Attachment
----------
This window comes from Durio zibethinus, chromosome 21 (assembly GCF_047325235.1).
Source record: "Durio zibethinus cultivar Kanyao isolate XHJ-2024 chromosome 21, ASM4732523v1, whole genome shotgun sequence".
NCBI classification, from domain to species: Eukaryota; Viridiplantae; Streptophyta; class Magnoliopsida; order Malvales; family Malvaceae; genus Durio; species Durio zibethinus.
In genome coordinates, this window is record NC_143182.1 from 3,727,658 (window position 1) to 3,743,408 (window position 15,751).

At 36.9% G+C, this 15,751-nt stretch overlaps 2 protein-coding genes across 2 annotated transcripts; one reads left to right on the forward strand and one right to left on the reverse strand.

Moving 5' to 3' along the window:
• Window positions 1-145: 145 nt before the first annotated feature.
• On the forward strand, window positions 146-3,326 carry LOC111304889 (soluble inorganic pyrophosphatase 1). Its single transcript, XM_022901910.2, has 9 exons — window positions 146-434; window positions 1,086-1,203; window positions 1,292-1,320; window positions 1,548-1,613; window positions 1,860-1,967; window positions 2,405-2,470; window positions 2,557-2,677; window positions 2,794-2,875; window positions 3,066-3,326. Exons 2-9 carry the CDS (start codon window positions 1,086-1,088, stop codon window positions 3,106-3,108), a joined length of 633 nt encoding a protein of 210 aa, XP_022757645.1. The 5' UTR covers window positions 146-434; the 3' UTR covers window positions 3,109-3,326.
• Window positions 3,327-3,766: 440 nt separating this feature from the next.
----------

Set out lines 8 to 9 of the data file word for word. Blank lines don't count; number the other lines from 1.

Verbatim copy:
• On the forward strand, window positions 146-3,326 carry LOC111304889 (soluble inorganic pyrophosphatase 1). Its single transcript, XM_022901910.2, has 9 exons — window positions 146-434; window positions 1,086-1,203; window positions 1,292-1,320; window positions 1,548-1,613; window positions 1,860-1,967; window positions 2,405-2,470; window positions 2,557-2,677; window positions 2,794-2,875; window positions 3,066-3,326. Exons 2-9 carry the CDS (start codon window positions 1,086-1,088, stop codon window positions 3,106-3,108), a joined length of 633 nt encoding a protein of 210 aa, XP_022757645.1. The 5' UTR covers window positions 146-434; the 3' UTR covers window positions 3,109-3,326.
• Window positions 3,327-3,766: 440 nt separating this feature from the next.